The Traders Journal

Pro Sports Drafts: 7 Essential Lessons Investors Should Learn From The NFL, NBA, MLB and NHL

Gatis Roze

Gatis Roze

Author, Tensile Trading: The 10 Essential Stages of Stock Market Mastery

In a recent survey of serious investors, it was uncovered that a majority are earnest sports fans. Count me guilty. As I write this, we just completed the National Football League's (NFL) draft. But the focus here is not on simply one sport. All the major pro sports leagues hold player drafts. There are uncanny parallels between what's required to be a consistently profitable investor and what's involved in successful drafts executed by winning pro sports franchises.

I realize that it may seem like an odd time to be discussing pro sports since teams in all sports are in shut-down mode, but if you'd like to invest like a Super Bowl winner, read on. The parallels are both apropos and powerful and will make you a better investor.


Pro sports franchises have entire departments of experts dedicated year-round to preparing for ‘The Draft.' Each team has a long term vision that differentiates itself from the competition with the objective and expectation of winning. It's a unique culture. Some teams call it their "program" but whatever the label, it's that team's own secret sauce.

I'm a season ticket holder for the new NHL/Seattle franchise that's slated to start in 2021. I was recently invited to a panel discussion with the team's five talent scouts. It was entertaining but not enlightening because their "formula" is highly proprietary and prudently protected. Much like Wall Street's market wizards who don't divulge too much about their respective methodologies. It makes perfect sense. Their recipes provide the unshakeable foundations that they must believe in with conviction in order to trade and draft players effectively. They'll be candid with outsiders, but only up to a point.

The key takeaway is that both parties — sports franchises and investors — have well-defined long term goals and visions. Being prepared and putting in the work upfront is what yields successful results in both camps. Hopefully, it also bestows the power of patience upon the participants. A requisite attribute if one is to succeed. Having an unshakeable game plan allows you to utilize your intuition and confidence in that you know what your end objectives truly are. Without this, you're merely a feather tossed about randomly by the wind. Jesse Livermore always claimed it was sitting (i.e. patience) that made him millions.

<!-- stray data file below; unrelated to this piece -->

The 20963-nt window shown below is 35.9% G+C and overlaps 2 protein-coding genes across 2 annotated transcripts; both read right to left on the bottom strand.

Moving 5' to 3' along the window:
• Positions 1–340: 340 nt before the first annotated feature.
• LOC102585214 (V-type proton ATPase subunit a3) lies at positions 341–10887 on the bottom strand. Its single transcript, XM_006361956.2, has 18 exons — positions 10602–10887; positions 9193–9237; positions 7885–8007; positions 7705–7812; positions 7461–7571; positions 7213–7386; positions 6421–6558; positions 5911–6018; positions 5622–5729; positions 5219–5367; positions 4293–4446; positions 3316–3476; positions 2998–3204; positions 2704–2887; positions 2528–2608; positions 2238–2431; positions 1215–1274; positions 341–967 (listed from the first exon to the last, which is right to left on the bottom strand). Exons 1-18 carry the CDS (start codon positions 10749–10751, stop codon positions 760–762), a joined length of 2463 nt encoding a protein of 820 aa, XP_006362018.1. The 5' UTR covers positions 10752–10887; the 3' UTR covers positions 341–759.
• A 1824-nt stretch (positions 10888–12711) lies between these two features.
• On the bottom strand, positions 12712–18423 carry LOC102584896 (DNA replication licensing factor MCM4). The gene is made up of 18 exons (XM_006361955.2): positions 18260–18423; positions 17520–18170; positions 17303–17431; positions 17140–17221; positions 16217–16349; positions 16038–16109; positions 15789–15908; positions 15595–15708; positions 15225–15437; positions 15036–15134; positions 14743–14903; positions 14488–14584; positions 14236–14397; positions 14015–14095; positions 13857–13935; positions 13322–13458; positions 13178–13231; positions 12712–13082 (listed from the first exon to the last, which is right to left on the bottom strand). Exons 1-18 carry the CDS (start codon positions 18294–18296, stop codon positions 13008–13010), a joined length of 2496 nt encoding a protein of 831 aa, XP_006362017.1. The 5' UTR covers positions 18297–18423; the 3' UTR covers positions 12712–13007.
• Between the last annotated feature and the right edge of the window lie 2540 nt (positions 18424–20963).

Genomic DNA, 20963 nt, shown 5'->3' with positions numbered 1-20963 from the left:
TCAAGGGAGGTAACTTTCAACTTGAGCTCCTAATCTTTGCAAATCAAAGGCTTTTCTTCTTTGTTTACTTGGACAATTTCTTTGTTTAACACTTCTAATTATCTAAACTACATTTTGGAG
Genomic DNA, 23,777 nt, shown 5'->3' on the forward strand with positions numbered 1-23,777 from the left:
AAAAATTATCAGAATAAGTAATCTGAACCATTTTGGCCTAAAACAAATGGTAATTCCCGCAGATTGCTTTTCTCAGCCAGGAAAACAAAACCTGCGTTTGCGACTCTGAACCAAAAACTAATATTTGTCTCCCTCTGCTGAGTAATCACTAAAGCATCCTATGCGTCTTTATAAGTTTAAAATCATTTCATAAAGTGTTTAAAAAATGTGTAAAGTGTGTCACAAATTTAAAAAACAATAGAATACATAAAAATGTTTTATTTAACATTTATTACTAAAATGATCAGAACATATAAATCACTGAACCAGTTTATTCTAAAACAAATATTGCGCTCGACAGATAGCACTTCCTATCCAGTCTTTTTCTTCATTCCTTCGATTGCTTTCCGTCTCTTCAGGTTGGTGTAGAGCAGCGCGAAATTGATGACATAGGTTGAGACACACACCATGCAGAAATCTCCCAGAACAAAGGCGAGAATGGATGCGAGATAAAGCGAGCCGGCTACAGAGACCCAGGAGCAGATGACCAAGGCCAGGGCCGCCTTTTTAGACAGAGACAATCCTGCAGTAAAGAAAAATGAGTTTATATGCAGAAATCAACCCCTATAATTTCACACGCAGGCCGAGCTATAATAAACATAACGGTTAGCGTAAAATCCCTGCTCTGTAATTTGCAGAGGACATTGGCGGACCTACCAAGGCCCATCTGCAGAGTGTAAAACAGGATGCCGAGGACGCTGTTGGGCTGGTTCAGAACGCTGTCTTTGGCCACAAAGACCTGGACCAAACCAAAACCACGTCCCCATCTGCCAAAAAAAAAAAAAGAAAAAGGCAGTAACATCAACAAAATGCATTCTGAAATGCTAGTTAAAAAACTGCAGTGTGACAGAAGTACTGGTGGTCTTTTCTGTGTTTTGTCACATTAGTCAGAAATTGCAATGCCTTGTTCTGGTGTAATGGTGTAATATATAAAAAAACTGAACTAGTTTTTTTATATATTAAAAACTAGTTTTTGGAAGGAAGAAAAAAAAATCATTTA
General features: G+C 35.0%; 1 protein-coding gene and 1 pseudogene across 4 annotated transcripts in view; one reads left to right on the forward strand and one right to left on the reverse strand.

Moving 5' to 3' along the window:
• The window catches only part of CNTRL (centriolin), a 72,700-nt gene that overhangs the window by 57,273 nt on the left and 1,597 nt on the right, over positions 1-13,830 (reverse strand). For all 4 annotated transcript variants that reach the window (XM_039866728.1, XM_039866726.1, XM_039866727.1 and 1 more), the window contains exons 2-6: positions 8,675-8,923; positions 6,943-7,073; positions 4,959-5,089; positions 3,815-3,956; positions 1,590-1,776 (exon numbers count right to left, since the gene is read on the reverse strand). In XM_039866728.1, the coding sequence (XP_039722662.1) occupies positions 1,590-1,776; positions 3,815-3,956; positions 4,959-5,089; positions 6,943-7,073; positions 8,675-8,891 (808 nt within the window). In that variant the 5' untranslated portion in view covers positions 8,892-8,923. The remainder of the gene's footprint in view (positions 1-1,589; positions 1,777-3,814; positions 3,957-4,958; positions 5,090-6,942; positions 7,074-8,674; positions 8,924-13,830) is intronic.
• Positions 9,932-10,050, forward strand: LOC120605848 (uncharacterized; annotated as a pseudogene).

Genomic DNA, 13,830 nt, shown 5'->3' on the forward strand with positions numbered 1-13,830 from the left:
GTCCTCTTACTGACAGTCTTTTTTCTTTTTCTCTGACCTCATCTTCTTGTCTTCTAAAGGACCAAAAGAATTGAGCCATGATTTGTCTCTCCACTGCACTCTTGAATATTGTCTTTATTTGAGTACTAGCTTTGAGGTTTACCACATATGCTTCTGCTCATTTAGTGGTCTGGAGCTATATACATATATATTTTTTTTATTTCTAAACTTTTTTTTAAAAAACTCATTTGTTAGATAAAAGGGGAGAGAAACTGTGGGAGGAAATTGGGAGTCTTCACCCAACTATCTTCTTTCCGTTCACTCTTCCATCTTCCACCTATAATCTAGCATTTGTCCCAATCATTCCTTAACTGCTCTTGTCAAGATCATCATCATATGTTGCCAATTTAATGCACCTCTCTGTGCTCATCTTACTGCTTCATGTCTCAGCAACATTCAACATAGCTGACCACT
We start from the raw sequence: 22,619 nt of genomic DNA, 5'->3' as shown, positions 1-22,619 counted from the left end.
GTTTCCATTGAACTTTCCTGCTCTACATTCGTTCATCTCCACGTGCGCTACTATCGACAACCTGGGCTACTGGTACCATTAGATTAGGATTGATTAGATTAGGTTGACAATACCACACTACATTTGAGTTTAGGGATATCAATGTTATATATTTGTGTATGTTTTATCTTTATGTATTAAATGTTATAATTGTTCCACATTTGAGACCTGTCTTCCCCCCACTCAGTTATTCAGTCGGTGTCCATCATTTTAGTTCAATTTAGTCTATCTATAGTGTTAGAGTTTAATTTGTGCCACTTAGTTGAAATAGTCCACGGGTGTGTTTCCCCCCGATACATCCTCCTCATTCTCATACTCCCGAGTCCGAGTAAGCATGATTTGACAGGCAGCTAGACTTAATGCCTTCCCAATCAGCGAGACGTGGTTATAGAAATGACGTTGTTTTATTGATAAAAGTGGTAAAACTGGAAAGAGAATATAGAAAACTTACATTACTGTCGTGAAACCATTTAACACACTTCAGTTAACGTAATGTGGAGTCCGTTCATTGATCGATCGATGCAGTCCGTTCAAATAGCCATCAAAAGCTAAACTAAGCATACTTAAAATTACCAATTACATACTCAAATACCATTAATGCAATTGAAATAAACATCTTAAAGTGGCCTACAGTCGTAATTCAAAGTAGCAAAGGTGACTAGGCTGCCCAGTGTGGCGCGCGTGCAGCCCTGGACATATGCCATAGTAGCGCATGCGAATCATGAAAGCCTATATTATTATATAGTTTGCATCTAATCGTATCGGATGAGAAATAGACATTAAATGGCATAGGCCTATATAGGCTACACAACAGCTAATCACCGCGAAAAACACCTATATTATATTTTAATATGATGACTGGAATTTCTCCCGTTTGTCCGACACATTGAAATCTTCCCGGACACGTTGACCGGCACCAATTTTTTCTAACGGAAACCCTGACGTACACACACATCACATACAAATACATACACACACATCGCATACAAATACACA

In sports, we could discuss the merits of defense versus offense ad nauseam, but we can all agree that you need them both. Hypothetically, if a team has the first five draft picks, it could corner the market — picking the five best quarterbacks, for example. However, the probability of that team achieving a winning season is zero because even the best quarterback needs someone to throw to and a solid line of protection. The same holds true in investing. Yes, there are a few ‘plungers' in the stock market who go heavy into a few unique equities, but none that I'm aware of who've achieved consistent long term success or even survival. Balance wins. 

Watching the strategic choices made by respective teams during the draft, it's clear that balance is a sacred mantra amongst all franchises. As investors, we also need to hold a regular draft and rebalance our portfolios. Balanced diversification amongst key asset classes is similarly a time-tested investing mantra. Don't draft five quarterbacks.


There are over 100 foreign-born basketball players in the NBA and it's stronger with them. As investors, our portfolios should also have some foreign-born equities. We profit by drafting the right international equities. Don't be just USA-centric.